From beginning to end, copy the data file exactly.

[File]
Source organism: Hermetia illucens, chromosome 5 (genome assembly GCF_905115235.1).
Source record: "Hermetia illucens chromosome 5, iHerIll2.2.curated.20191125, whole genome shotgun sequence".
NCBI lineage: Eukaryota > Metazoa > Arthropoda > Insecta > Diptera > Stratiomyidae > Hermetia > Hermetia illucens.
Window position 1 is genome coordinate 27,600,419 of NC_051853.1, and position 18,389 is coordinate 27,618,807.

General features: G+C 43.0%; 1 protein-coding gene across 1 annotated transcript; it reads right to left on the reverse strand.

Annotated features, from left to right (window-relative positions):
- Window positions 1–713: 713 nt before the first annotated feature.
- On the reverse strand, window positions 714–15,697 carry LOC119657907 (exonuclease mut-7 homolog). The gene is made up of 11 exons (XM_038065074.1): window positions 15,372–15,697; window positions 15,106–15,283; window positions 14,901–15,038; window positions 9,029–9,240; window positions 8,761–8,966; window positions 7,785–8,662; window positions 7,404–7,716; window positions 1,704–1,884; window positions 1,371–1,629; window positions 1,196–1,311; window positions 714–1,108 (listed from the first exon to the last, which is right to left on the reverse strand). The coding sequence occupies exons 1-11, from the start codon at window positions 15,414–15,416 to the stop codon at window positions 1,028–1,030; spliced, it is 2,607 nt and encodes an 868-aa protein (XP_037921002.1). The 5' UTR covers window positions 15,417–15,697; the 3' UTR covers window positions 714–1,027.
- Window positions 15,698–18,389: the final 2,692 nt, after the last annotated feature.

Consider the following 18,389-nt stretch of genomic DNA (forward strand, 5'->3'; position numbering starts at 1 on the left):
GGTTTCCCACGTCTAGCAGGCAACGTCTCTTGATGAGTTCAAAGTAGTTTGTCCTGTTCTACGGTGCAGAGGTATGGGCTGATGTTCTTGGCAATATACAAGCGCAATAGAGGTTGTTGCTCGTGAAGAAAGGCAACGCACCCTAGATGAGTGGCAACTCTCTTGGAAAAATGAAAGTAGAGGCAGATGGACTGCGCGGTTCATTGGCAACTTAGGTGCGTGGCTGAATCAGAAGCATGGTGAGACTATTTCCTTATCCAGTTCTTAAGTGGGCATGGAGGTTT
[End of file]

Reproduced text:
Source organism: Hermetia illucens, chromosome 5 (genome assembly GCF_905115235.1).
Source record: "Hermetia illucens chromosome 5, iHerIll2.2.curated.20191125, whole genome shotgun sequence".
NCBI lineage: Eukaryota > Metazoa > Arthropoda > Insecta > Diptera > Stratiomyidae > Hermetia > Hermetia illucens.
Window position 1 is genome coordinate 27,600,419 of NC_051853.1, and position 18,389 is coordinate 27,618,807.

General features: G+C 43.0%; 1 protein-coding gene across 1 annotated transcript; it reads right to left on the reverse strand.

Annotated features, from left to right (window-relative positions):
- Window positions 1–713: 713 nt before the first annotated feature.
- On the reverse strand, window positions 714–15,697 carry LOC119657907 (exonuclease mut-7 homolog). The gene is made up of 11 exons (XM_038065074.1): window positions 15,372–15,697; window positions 15,106–15,283; window positions 14,901–15,038; window positions 9,029–9,240; window positions 8,761–8,966; window positions 7,785–8,662; window positions 7,404–7,716; window positions 1,704–1,884; window positions 1,371–1,629; window positions 1,196–1,311; window positions 714–1,108 (listed from the first exon to the last, which is right to left on the reverse strand). The coding sequence occupies exons 1-11, from the start codon at window positions 15,414–15,416 to the stop codon at window positions 1,028–1,030; spliced, it is 2,607 nt and encodes an 868-aa protein (XP_037921002.1). The 5' UTR covers window positions 15,417–15,697; the 3' UTR covers window positions 714–1,027.
- Window positions 15,698–18,389: the final 2,692 nt, after the last annotated feature.

Consider the following 18,389-nt stretch of genomic DNA (forward strand, 5'->3'; position numbering starts at 1 on the left):
GGTTTCCCACGTCTAGCAGGCAACGTCTCTTGATGAGTTCAAAGTAGTTTGTCCTGTTCTACGGTGCAGAGGTATGGGCTGATGTTCTTGGCAATATACAAGCGCAATAGAGGTTGTTGCTCGTGAAGAAAGGCAACGCACCCTAGATGAGTGGCAACTCTCTTGGAAAAATGAAAGTAGAGGCAGATGGACTGCGCGGTTCATTGGCAACTTAGGTGCGTGGCTGAATCAGAAGCATGGTGAGACTATTTCCTTATCCAGTTCTTAAGTGGGCATGGAGGTTT